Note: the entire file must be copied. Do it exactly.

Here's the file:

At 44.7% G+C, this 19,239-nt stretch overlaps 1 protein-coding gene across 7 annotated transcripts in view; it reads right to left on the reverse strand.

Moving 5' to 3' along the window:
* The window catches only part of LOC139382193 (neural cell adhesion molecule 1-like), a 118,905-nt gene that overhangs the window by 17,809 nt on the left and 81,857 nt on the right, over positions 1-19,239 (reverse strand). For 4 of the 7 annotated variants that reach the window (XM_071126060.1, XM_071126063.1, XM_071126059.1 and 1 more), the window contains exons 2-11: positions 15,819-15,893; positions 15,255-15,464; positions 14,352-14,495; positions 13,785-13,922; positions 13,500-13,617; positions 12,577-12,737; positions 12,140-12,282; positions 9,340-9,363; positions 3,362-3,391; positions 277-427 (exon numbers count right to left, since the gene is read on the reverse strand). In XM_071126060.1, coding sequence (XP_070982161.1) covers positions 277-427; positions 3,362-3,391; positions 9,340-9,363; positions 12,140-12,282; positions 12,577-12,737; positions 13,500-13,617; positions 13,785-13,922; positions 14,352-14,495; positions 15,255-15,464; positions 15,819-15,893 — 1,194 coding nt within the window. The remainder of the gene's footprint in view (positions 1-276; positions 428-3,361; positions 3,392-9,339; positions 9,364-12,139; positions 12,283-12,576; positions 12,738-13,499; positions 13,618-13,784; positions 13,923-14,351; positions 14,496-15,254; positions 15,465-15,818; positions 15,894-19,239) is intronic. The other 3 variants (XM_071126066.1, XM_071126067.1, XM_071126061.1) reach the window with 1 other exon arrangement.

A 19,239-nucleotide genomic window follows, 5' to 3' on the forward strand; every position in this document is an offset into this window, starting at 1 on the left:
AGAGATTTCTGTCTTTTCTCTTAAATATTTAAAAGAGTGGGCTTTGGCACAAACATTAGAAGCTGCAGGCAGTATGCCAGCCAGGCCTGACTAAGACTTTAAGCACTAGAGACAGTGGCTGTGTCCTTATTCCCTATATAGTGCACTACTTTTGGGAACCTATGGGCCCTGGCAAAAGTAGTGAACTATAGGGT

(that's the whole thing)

At 44.7% G+C, this 19,239-nt stretch overlaps 1 protein-coding gene across 7 annotated transcripts in view; it reads right to left on the reverse strand.

Moving 5' to 3' along the window:
* The window catches only part of LOC139382193 (neural cell adhesion molecule 1-like), a 118,905-nt gene that overhangs the window by 17,809 nt on the left and 81,857 nt on the right, over positions 1-19,239 (reverse strand). For 4 of the 7 annotated variants that reach the window (XM_071126060.1, XM_071126063.1, XM_071126059.1 and 1 more), the window contains exons 2-11: positions 15,819-15,893; positions 15,255-15,464; positions 14,352-14,495; positions 13,785-13,922; positions 13,500-13,617; positions 12,577-12,737; positions 12,140-12,282; positions 9,340-9,363; positions 3,362-3,391; positions 277-427 (exon numbers count right to left, since the gene is read on the reverse strand). In XM_071126060.1, coding sequence (XP_070982161.1) covers positions 277-427; positions 3,362-3,391; positions 9,340-9,363; positions 12,140-12,282; positions 12,577-12,737; positions 13,500-13,617; positions 13,785-13,922; positions 14,352-14,495; positions 15,255-15,464; positions 15,819-15,893 — 1,194 coding nt within the window. The remainder of the gene's footprint in view (positions 1-276; positions 428-3,361; positions 3,392-9,339; positions 9,364-12,139; positions 12,283-12,576; positions 12,738-13,499; positions 13,618-13,784; positions 13,923-14,351; positions 14,496-15,254; positions 15,465-15,818; positions 15,894-19,239) is intronic. The other 3 variants (XM_071126066.1, XM_071126067.1, XM_071126061.1) reach the window with 1 other exon arrangement.

A 19,239-nucleotide genomic window follows, 5' to 3' on the forward strand; every position in this document is an offset into this window, starting at 1 on the left:
AGAGATTTCTGTCTTTTCTCTTAAATATTTAAAAGAGTGGGCTTTGGCACAAACATTAGAAGCTGCAGGCAGTATGCCAGCCAGGCCTGACTAAGACTTTAAGCACTAGAGACAGTGGCTGTGTCCTTATTCCCTATATAGTGCACTACTTTTGGGAACCTATGGGCCCTGGCAAAAGTAGTGAACTATAGGGT